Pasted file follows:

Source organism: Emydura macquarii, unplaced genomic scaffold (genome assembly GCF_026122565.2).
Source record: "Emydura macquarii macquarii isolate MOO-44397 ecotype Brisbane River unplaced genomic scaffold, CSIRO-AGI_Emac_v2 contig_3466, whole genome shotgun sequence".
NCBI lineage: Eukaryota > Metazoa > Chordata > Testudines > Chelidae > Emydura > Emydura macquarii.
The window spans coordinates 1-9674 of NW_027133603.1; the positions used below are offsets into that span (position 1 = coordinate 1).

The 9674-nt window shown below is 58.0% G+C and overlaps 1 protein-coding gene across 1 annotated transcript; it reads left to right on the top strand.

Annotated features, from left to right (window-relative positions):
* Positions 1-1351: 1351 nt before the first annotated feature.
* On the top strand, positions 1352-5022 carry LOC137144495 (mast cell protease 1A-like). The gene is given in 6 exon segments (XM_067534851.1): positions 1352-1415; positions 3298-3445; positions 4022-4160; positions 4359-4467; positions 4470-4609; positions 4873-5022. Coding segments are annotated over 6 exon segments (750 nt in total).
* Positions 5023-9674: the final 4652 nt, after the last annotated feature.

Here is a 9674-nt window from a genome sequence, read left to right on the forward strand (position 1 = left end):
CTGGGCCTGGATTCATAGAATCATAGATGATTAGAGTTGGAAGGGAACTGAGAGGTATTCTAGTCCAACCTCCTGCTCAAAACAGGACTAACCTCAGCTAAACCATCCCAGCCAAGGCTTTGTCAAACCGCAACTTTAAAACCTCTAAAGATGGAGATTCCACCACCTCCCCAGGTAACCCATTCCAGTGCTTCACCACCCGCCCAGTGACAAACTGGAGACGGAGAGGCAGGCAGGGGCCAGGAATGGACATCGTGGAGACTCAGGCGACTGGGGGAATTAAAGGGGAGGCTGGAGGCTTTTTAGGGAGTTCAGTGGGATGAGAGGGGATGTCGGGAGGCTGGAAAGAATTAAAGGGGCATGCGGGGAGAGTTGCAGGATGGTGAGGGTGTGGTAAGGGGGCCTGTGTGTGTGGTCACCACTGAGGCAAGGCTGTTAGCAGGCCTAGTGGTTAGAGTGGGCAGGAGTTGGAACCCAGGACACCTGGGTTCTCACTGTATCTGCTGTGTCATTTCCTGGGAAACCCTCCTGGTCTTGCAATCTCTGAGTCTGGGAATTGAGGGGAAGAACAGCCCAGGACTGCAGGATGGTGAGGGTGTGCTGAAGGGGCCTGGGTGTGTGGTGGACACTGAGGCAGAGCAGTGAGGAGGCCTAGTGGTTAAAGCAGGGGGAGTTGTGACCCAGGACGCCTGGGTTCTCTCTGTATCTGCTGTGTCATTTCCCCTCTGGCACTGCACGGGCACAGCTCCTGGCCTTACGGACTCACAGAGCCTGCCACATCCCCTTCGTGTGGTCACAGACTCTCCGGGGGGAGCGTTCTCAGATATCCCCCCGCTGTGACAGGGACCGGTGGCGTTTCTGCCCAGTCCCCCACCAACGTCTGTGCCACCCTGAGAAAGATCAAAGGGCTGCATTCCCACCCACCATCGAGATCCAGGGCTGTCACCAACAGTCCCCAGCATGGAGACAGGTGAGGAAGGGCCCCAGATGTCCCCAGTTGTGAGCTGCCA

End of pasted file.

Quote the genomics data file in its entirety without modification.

Source organism: Emydura macquarii, unplaced genomic scaffold (genome assembly GCF_026122565.2).
Source record: "Emydura macquarii macquarii isolate MOO-44397 ecotype Brisbane River unplaced genomic scaffold, CSIRO-AGI_Emac_v2 contig_3466, whole genome shotgun sequence".
NCBI lineage: Eukaryota > Metazoa > Chordata > Testudines > Chelidae > Emydura > Emydura macquarii.
The window spans coordinates 1-9674 of NW_027133603.1; the positions used below are offsets into that span (position 1 = coordinate 1).

The 9674-nt window shown below is 58.0% G+C and overlaps 1 protein-coding gene across 1 annotated transcript; it reads left to right on the top strand.

Annotated features, from left to right (window-relative positions):
* Positions 1-1351: 1351 nt before the first annotated feature.
* On the top strand, positions 1352-5022 carry LOC137144495 (mast cell protease 1A-like). The gene is given in 6 exon segments (XM_067534851.1): positions 1352-1415; positions 3298-3445; positions 4022-4160; positions 4359-4467; positions 4470-4609; positions 4873-5022. Coding segments are annotated over 6 exon segments (750 nt in total).
* Positions 5023-9674: the final 4652 nt, after the last annotated feature.

Here is a 9674-nt window from a genome sequence, read left to right on the forward strand (position 1 = left end):
CTGGGCCTGGATTCATAGAATCATAGATGATTAGAGTTGGAAGGGAACTGAGAGGTATTCTAGTCCAACCTCCTGCTCAAAACAGGACTAACCTCAGCTAAACCATCCCAGCCAAGGCTTTGTCAAACCGCAACTTTAAAACCTCTAAAGATGGAGATTCCACCACCTCCCCAGGTAACCCATTCCAGTGCTTCACCACCCGCCCAGTGACAAACTGGAGACGGAGAGGCAGGCAGGGGCCAGGAATGGACATCGTGGAGACTCAGGCGACTGGGGGAATTAAAGGGGAGGCTGGAGGCTTTTTAGGGAGTTCAGTGGGATGAGAGGGGATGTCGGGAGGCTGGAAAGAATTAAAGGGGCATGCGGGGAGAGTTGCAGGATGGTGAGGGTGTGGTAAGGGGGCCTGTGTGTGTGGTCACCACTGAGGCAAGGCTGTTAGCAGGCCTAGTGGTTAGAGTGGGCAGGAGTTGGAACCCAGGACACCTGGGTTCTCACTGTATCTGCTGTGTCATTTCCTGGGAAACCCTCCTGGTCTTGCAATCTCTGAGTCTGGGAATTGAGGGGAAGAACAGCCCAGGACTGCAGGATGGTGAGGGTGTGCTGAAGGGGCCTGGGTGTGTGGTGGACACTGAGGCAGAGCAGTGAGGAGGCCTAGTGGTTAAAGCAGGGGGAGTTGTGACCCAGGACGCCTGGGTTCTCTCTGTATCTGCTGTGTCATTTCCCCTCTGGCACTGCACGGGCACAGCTCCTGGCCTTACGGACTCACAGAGCCTGCCACATCCCCTTCGTGTGGTCACAGACTCTCCGGGGGGAGCGTTCTCAGATATCCCCCCGCTGTGACAGGGACCGGTGGCGTTTCTGCCCAGTCCCCCACCAACGTCTGTGCCACCCTGAGAAAGATCAAAGGGCTGCATTCCCACCCACCATCGAGATCCAGGGCTGTCACCAACAGTCCCCAGCATGGAGACAGGTGAGGAAGGGCCCCAGATGTCCCCAGTTGTGAGCTGCCA